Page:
This home was cleverly designed for a plant lover by Formwerkz. They were challenged to create a space that increased the amount of gardening space, so they creatively designed a vertical planter on the front gate as well as a plant wall that doubles as a curtain screen on the second story.
From the architects:
One questions the sense of “landed-ness” in a typically maxed-out envelope of a semi-detached typology. What is usually left over after the building footprint is no more than a slender planting strip on the ground. Hence, one prime motivation of this house was to seek out more garden spaces/surfaces in an attempt to redress this imbalance while we fulfill the client’s brief.
The Picturesque Landscape
The vertical wall planting set within a niche along the front boundary wall and the Burle Marx inspired shrubbery on the car-porch roof, reclaim surfaces otherwise normally neglected as canvasses for beautification.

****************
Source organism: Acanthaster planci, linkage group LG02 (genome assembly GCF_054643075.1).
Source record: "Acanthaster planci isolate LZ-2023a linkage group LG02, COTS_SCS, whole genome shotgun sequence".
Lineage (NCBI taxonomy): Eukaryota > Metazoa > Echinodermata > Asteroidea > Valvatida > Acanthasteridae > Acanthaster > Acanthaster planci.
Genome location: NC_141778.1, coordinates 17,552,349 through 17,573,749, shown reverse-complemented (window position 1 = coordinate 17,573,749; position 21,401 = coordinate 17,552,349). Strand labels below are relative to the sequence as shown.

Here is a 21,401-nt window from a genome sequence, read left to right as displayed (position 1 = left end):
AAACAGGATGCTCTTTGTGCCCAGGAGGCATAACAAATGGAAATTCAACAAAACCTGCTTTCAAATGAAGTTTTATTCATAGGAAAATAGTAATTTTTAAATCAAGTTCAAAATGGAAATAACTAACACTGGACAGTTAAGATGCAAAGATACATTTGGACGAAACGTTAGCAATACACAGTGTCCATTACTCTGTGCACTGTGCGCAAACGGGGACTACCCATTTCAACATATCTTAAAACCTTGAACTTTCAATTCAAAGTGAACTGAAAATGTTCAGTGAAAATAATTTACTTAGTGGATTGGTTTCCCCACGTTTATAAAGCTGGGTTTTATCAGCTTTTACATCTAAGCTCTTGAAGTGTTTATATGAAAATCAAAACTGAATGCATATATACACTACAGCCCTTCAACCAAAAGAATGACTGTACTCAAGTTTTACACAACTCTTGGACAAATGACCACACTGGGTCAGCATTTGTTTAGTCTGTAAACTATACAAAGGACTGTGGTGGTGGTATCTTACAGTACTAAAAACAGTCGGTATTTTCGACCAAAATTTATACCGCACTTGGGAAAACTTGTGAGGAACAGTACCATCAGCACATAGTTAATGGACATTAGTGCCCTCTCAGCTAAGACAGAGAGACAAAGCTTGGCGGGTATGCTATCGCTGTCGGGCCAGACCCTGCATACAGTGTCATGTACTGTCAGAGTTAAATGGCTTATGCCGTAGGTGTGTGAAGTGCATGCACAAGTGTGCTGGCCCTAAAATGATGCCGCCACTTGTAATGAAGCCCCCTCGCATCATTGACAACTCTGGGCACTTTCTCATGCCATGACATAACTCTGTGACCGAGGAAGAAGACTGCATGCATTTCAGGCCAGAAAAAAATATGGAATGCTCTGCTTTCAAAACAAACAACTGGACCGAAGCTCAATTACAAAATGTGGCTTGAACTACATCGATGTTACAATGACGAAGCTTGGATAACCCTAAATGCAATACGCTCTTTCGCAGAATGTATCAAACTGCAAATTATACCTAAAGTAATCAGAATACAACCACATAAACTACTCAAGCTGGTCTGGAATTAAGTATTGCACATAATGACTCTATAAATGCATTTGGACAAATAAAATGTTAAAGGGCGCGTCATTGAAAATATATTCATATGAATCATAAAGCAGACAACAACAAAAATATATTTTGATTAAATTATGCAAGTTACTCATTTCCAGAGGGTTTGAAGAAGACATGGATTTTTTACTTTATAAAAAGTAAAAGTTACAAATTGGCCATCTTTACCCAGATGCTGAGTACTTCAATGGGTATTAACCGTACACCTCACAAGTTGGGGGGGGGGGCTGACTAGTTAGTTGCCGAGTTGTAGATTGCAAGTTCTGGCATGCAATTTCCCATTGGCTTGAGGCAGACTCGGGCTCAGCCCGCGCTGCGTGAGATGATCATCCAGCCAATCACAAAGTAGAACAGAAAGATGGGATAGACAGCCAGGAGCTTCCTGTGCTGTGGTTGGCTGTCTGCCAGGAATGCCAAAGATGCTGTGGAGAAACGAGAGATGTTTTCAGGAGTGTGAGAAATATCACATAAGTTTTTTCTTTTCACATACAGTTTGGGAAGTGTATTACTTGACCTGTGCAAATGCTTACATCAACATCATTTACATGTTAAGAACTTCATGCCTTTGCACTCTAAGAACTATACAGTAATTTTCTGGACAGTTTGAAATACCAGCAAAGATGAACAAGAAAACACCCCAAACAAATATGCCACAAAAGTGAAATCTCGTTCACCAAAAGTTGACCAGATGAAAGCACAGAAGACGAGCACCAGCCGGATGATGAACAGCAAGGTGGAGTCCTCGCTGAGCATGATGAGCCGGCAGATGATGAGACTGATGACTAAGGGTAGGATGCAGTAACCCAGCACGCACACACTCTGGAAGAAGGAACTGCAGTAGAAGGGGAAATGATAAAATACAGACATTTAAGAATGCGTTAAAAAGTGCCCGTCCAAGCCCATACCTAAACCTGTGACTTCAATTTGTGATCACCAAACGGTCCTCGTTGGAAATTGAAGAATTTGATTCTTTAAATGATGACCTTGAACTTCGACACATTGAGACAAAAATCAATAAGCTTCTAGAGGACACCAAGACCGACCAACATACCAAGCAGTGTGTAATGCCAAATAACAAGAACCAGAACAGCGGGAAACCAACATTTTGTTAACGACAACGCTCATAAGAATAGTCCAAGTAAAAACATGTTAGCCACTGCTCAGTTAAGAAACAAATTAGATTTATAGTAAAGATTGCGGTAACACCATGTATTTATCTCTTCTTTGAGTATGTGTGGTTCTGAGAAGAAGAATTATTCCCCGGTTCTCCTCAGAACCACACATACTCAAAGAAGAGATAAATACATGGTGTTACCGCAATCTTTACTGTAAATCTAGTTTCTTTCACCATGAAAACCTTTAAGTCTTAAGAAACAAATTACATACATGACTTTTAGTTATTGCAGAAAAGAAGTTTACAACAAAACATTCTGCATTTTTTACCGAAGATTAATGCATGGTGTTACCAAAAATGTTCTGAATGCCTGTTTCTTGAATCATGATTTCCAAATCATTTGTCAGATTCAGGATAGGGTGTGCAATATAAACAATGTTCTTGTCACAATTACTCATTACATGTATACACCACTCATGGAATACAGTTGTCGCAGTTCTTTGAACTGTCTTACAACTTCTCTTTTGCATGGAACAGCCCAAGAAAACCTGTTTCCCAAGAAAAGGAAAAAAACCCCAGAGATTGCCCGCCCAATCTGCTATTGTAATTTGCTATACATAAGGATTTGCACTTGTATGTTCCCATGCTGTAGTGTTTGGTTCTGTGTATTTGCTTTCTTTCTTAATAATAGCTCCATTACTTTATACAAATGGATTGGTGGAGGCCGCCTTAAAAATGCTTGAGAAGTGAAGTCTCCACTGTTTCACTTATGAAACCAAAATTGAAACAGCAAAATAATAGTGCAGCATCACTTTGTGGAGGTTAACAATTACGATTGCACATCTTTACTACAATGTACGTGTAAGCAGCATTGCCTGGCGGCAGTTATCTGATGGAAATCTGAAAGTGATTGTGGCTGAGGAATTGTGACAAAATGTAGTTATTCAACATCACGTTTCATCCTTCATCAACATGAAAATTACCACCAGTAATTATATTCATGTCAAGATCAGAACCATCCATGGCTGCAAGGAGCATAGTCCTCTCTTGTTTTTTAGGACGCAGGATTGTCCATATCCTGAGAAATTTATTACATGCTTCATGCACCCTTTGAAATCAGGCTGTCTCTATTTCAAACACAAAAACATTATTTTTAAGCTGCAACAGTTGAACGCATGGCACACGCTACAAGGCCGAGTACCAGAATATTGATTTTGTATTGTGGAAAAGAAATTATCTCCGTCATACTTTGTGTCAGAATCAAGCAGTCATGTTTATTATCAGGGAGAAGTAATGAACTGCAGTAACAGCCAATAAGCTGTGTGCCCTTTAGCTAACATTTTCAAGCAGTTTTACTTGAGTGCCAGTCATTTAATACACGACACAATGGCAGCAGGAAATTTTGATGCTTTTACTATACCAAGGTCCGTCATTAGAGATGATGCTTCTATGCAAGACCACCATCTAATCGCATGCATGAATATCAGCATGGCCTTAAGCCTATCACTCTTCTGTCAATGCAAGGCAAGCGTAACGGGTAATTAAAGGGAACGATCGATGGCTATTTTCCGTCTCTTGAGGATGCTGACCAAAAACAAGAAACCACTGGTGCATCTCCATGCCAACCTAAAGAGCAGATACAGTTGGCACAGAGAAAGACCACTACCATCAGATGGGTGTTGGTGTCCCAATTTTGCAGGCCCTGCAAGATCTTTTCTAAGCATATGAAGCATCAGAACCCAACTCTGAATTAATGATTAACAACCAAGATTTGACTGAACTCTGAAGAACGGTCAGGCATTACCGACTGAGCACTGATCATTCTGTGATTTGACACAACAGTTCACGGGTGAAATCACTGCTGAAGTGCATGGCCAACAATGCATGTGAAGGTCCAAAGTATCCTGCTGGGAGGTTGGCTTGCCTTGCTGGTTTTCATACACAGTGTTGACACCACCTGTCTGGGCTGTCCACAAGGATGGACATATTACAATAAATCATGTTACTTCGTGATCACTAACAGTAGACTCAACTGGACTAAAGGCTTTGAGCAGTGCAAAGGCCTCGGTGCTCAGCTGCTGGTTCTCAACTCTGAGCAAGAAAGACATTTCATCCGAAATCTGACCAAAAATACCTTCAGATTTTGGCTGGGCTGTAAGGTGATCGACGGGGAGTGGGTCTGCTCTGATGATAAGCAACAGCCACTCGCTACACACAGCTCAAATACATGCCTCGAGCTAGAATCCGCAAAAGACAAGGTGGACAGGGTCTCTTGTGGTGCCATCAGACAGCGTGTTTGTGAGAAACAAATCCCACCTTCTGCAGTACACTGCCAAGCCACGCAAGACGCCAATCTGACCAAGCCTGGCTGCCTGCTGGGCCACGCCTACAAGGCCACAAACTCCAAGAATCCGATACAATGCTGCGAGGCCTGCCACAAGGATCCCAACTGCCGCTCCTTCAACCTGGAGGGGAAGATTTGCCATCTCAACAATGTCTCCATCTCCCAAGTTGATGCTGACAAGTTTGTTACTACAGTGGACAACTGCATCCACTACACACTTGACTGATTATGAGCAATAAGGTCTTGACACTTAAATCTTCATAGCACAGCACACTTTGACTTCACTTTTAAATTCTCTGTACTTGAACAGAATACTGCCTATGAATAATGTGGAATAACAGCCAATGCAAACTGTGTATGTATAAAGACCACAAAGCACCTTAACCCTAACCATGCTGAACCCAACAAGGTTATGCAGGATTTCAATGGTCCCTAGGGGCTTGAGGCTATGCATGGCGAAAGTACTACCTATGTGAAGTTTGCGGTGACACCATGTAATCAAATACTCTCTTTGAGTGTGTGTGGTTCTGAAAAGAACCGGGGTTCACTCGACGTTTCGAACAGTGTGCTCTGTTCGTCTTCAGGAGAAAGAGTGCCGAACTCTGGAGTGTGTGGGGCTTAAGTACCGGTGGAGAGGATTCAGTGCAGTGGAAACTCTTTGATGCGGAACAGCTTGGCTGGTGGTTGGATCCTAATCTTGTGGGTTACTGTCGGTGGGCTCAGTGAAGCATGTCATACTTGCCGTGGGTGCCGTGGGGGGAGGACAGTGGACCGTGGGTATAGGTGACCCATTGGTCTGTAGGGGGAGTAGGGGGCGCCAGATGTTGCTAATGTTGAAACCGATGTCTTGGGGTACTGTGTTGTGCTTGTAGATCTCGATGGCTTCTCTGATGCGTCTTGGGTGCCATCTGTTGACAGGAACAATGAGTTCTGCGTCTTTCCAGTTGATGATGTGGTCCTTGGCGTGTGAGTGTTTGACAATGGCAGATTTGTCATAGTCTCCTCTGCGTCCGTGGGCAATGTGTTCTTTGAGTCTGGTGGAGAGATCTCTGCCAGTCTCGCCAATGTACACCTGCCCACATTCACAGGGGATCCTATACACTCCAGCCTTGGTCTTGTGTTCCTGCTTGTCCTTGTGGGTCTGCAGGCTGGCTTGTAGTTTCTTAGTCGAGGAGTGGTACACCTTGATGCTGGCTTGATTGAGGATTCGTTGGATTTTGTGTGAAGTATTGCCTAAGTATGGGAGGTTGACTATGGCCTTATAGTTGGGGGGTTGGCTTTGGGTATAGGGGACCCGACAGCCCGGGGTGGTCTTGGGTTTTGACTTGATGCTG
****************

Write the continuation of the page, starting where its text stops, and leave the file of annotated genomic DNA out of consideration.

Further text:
The Planter Screen
Enclosing part of the building façade on the upper floor is a layer of planting system we devised to behave more like a curtain wall. Its primary function is to perform as a privacy screen and to keep the rain out. We were particularly thrilled with this detail as it approximates to an organic envelope. The curtain of plants coincides building performance with man’s affinity for nature.
The Sloping Roof
The sloping roof deck is derived from the staggered section of the house and retained a continuous flow from the indoor.
We were nostalgic with the idea of getting up on the roof, itself. The sloping roof-scape reminds us of an undulating terrain. We imagined the inclined plane to be more conducive to sit or lie down and have a conversation while looking out in the same direction, sharing the same moment, like one do in a park.
Site: 300 sqm
GFA: 350 sqm
Duration: 12 months
Architects: Formwerkz Architects
Design Team: Alan Tay, Wong T.F., Benny Fang
Photography: Jeremy San